Each morning before dawn, a secret print shop at the CIA's Langley, Va., compound produces a handful of copies of the nation's most closely guarded document, the President's daily brief. The PDB, as it is known, is meant to apprise the President of the latest, most crucial intelligence on threats to the nation's security. But the document, which for years has been produced by the CIA, came under much criticism during the investigations of prewar intelligence on Iraq. Now the PDB is in the midst of its biggest reform ever, as the new Director of National Intelligence, John Negroponte, takes over as its editor in chief.
Negroponte is making sure that, for the first time, other U.S. intelligence agencies are getting a regular say in what the President hears. Top FBI officials last week received what one told TIME was a highly unusual call from Negroponte's office, seeking information for an upcoming PDB. It was the first time in at least two years that the FBI was asked to contribute information to the brief, a senior official said. Negroponte has also asked 13 other agencies to submit items for the report.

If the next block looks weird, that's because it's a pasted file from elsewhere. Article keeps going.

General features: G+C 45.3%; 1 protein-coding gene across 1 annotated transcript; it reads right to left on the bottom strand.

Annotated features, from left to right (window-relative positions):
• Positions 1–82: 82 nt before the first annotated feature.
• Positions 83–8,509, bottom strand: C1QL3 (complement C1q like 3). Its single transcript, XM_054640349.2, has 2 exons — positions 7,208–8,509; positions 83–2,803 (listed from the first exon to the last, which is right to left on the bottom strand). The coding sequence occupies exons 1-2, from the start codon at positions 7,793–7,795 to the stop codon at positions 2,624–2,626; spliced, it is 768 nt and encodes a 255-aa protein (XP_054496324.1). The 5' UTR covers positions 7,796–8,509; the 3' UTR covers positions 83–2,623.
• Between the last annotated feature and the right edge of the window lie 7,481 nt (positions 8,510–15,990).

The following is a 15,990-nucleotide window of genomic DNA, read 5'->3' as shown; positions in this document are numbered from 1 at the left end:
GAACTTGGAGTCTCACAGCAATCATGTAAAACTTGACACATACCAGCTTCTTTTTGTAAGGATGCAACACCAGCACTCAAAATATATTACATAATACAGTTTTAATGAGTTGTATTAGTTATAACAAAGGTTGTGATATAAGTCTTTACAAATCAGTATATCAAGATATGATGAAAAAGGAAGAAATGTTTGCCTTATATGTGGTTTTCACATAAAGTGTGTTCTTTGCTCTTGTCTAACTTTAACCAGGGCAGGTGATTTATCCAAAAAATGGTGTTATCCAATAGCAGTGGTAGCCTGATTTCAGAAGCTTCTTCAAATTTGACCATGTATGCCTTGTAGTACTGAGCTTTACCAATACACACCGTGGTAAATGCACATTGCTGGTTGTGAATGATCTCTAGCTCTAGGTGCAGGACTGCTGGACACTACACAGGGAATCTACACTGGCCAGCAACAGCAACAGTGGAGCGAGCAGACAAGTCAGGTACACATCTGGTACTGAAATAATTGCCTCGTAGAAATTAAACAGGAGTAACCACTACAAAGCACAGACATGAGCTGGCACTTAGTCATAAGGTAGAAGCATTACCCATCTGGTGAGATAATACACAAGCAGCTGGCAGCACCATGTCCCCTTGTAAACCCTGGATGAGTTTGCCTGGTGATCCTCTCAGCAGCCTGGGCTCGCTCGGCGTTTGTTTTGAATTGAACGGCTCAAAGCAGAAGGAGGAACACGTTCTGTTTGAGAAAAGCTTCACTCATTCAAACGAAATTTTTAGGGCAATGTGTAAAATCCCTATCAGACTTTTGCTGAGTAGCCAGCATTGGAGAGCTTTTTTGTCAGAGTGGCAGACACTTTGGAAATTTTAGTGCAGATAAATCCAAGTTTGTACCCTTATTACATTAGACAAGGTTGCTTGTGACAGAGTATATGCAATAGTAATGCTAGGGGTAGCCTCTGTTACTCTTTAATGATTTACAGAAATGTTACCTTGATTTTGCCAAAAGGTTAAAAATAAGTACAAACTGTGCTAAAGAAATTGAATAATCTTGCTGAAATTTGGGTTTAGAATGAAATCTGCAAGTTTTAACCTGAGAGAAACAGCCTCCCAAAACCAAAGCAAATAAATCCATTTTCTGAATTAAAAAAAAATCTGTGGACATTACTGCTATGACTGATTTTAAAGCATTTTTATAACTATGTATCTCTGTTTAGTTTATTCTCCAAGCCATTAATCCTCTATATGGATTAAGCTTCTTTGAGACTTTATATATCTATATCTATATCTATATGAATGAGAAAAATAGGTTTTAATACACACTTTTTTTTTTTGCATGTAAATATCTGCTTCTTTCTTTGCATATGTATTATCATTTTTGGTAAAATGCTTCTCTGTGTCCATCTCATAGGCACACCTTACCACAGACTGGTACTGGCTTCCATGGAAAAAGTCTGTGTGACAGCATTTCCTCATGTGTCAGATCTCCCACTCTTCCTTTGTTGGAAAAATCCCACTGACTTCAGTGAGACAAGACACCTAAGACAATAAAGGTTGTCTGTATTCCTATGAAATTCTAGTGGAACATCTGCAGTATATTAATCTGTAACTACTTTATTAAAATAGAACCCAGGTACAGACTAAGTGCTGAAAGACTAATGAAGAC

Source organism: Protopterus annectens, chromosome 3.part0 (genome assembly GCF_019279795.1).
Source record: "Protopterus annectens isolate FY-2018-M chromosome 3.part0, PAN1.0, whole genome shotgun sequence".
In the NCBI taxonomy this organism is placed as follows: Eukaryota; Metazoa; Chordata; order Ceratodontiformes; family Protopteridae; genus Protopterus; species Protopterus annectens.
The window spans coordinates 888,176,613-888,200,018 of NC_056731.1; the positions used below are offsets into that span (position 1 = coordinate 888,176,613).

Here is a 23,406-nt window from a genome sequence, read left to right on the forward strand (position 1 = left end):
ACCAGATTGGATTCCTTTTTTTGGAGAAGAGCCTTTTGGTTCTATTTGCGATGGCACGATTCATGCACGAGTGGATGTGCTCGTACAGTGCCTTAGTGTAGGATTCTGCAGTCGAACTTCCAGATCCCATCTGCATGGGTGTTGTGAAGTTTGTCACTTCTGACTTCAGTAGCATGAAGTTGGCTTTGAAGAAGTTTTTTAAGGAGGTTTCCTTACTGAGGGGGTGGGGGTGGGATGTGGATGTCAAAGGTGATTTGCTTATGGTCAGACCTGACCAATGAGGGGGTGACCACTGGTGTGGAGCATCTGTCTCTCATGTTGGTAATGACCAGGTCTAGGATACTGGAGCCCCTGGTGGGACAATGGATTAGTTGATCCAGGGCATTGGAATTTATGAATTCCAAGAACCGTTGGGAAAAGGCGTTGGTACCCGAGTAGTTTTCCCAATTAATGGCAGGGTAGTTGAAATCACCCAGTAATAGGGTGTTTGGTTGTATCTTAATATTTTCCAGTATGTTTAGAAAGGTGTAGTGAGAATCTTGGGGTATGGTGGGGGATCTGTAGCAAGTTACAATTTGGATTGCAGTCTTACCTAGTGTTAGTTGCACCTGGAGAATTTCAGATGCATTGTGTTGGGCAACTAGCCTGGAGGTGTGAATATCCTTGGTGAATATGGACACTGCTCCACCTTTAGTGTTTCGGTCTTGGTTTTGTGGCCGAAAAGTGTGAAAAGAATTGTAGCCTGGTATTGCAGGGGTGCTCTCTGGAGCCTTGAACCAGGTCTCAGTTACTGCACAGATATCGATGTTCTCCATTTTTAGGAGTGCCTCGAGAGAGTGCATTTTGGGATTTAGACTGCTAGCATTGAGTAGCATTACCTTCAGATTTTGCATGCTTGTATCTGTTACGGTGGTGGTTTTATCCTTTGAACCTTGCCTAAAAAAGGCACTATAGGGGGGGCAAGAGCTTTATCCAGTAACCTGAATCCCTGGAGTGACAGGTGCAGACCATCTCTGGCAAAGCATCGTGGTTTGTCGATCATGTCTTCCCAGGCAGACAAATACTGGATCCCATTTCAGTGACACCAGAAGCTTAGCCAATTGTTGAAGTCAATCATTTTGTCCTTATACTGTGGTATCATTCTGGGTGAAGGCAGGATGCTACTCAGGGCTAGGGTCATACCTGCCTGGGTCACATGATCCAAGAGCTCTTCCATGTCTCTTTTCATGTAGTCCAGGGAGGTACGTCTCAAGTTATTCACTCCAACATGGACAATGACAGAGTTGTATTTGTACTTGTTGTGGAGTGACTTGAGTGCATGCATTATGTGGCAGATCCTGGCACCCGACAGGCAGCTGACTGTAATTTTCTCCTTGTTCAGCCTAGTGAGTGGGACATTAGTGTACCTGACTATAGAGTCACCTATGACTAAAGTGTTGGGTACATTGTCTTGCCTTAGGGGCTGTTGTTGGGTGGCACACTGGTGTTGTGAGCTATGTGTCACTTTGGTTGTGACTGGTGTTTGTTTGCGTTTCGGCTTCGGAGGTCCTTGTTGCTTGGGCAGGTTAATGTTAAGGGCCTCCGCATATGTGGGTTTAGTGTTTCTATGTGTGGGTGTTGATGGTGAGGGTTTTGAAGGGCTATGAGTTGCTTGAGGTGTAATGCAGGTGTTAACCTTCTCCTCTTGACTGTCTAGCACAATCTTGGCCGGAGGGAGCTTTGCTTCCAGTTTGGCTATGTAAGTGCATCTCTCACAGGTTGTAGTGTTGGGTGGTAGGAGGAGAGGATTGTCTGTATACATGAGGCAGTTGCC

The changes are overdue. "If this is the crown jewel of our intelligence system, it was a pretty shoddy product," says Tom Kean, who reviewed Bush and Clinton Administration briefings as chairman of the 9/11 commission. Bush has had his own problems with the PDB. Last year, an expert he was consulting on Iraq complained that the CIA spent too much time providing updates for the PDB on relatively obscure matters. Bush's response: "So that's why those bastards keep telling me about Mozambique." The new approach is getting some good reviews. State Department intelligence officials have been pleased to see "divergent viewpoints" included in the report, an official says. And Negroponte's new involvement should free CIA Director Porter Goss--who has lamented that preparing the presidential briefing can take up to six hours of his workday--to spend more time running the country's biggest human spy machine. --By Brian Bennett and Timothy J. Burger. With reporting by Matthew Cooper and Elaine Shannon